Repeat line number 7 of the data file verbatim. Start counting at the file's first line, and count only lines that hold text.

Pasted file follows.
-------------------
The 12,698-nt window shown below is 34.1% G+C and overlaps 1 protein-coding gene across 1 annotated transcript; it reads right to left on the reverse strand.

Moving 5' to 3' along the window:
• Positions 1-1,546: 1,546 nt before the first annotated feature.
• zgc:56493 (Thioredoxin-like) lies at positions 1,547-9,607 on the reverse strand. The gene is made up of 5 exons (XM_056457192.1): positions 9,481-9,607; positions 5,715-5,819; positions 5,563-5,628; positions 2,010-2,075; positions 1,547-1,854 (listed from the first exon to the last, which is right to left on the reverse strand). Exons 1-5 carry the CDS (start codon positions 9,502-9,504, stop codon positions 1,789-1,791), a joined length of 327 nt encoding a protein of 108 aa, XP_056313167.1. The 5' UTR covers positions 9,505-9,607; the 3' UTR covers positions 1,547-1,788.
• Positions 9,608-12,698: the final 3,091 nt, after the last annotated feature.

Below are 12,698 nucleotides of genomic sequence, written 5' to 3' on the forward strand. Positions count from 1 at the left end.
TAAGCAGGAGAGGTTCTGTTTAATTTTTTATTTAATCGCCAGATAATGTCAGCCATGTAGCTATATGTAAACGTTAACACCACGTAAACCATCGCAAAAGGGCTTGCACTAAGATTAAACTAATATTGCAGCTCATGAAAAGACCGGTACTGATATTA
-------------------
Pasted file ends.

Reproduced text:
TAAGCAGGAGAGGTTCTGTTTAATTTTTTATTTAATCGCCAGATAATGTCAGCCATGTAGCTATATGTAAACGTTAACACCACGTAAACCATCGCAAAAGGGCTTGCACTAAGATTAAACTAATATTGCAGCTCATGAAAAGACCGGTACTGATATTA